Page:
This role has about 60% of what appealed to me about working at MoMath - outreach to students who might not yet know that math is awesome, non-traditional curricula, visibilty to other teachers and scalability.  And then it also has some remarkable positive differences - that I'd be working with the same group of students, building a community and relationships with them over an entire year for instance.  Also, more freedom in what and how to teach.  And it's /so/ tempting that the scalability is still there... just doing this for 4-5 schools myself is a lifelong career that I think I'd be pretty happy with, in part because of how much free time it would leave me with to do any projects I saw fit to do.  :)  But, the large scale dream would be collecting people to do this with me - maybe from the math-circle teaching community.  The MC lesson plans are a good fit, and what I'm doing now -- developing MC-style lesson plans that can parellel core 'school-content' could be useful to other people.  I can see life that I would really like in this -- teaching 2-3 days/week, and coordinating the administration of a dozen people doing similarly, observing their classes 2-3 days/week.  Constantly building and rebuilding lessons to fit what new schools and teachers are doing. Working with teachers to expand their regular curriculum with the support of these weekly sessions.  :D  Wow -- it'a a position and a lifestyle that meets almost every metric I've got.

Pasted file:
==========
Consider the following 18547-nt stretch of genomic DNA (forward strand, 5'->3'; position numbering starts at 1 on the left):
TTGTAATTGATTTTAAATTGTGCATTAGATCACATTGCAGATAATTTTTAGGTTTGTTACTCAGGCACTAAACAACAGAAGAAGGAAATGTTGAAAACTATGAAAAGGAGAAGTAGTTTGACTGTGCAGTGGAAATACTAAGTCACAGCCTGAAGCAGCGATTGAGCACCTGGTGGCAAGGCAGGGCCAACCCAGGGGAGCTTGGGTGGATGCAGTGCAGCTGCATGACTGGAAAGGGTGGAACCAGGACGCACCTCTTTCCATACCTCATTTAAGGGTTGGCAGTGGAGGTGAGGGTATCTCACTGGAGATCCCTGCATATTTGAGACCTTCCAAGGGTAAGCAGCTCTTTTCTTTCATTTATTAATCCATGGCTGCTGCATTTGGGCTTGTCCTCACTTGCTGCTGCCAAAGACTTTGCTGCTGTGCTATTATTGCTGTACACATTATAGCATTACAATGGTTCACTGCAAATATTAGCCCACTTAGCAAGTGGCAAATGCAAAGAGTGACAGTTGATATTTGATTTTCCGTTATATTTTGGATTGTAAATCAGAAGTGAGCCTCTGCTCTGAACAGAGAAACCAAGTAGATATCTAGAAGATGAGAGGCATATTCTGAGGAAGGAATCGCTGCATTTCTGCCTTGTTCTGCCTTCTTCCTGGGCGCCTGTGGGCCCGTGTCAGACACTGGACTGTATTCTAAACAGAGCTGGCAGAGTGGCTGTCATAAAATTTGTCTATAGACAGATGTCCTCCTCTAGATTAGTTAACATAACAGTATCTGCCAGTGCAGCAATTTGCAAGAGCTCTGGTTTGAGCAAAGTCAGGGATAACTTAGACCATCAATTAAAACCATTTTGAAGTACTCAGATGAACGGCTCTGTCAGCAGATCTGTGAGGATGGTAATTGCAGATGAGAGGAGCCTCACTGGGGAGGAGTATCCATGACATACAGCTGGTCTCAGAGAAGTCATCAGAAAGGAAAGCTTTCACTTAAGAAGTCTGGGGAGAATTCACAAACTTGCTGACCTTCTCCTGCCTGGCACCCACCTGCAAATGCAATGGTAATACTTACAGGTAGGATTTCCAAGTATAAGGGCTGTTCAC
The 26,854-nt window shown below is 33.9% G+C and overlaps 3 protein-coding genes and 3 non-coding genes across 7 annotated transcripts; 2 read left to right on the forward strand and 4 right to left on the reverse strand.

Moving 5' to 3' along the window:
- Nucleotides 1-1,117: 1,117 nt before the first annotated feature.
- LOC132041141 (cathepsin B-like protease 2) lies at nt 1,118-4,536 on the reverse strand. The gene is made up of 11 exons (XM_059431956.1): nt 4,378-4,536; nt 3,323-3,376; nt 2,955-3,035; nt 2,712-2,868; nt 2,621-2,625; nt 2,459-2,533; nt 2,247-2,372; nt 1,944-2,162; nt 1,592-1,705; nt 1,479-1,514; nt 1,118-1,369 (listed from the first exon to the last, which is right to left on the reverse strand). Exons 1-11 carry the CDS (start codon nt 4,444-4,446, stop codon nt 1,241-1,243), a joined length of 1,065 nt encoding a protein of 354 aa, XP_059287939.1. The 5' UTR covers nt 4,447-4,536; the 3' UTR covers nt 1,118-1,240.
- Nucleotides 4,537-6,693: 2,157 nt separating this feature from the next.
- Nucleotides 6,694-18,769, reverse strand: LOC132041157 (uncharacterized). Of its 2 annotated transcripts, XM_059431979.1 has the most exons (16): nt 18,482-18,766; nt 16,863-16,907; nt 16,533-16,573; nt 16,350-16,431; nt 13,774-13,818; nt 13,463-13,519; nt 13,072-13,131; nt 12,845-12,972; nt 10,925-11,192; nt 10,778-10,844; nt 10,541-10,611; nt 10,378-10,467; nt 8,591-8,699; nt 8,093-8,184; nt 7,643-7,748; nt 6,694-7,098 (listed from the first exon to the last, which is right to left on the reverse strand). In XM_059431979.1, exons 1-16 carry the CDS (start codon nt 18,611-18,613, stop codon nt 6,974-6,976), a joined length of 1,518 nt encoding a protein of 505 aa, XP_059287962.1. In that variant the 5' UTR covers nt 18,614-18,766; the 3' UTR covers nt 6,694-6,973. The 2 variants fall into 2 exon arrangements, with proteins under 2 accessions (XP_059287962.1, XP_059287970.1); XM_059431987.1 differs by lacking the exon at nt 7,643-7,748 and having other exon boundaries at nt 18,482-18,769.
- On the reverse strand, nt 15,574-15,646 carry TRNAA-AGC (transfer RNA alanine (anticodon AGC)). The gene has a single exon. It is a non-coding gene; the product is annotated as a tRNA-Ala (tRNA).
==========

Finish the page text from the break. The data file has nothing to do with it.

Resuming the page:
So yeah, I'm excited.  And... I think there's only a 5, maybe 10 percent chance that what I'm describing above actually happens.  But the failure is doing this myself at one school and then it doesn't go further than that.  And that 'failure' is also OK - very OK.  A lot of what I'm doing right now is like this -- I'm not sure what part will 'take off' if any, but the partial steps -- teaching for a lot of Math Circles and trying out other types of teaching/tutoring as well - the partial steps are also good things.  :)